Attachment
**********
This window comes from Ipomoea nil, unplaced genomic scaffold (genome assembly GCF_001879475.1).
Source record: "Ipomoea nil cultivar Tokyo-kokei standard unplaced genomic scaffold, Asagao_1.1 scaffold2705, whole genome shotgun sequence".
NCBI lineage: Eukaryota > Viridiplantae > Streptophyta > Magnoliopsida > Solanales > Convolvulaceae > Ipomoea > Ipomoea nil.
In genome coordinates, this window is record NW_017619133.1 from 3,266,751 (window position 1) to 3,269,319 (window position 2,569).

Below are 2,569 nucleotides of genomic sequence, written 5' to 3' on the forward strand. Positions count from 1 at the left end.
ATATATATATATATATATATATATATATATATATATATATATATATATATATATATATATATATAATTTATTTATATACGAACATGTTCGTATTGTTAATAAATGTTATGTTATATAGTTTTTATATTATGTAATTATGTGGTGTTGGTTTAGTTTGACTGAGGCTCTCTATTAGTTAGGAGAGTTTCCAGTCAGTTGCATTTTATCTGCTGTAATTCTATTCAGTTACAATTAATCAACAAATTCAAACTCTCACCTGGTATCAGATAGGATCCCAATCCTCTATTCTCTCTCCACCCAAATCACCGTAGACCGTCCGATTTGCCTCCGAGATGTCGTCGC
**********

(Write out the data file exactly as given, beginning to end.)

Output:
This window comes from Ipomoea nil, unplaced genomic scaffold (genome assembly GCF_001879475.1).
Source record: "Ipomoea nil cultivar Tokyo-kokei standard unplaced genomic scaffold, Asagao_1.1 scaffold2705, whole genome shotgun sequence".
NCBI lineage: Eukaryota > Viridiplantae > Streptophyta > Magnoliopsida > Solanales > Convolvulaceae > Ipomoea > Ipomoea nil.
In genome coordinates, this window is record NW_017619133.1 from 3,266,751 (window position 1) to 3,269,319 (window position 2,569).

Below are 2,569 nucleotides of genomic sequence, written 5' to 3' on the forward strand. Positions count from 1 at the left end.
ATATATATATATATATATATATATATATATATATATATATATATATATATATATATATATATATAATTTATTTATATACGAACATGTTCGTATTGTTAATAAATGTTATGTTATATAGTTTTTATATTATGTAATTATGTGGTGTTGGTTTAGTTTGACTGAGGCTCTCTATTAGTTAGGAGAGTTTCCAGTCAGTTGCATTTTATCTGCTGTAATTCTATTCAGTTACAATTAATCAACAAATTCAAACTCTCACCTGGTATCAGATAGGATCCCAATCCTCTATTCTCTCTCCACCCAAATCACCGTAGACCGTCCGATTTGCCTCCGAGATGTCGTCGC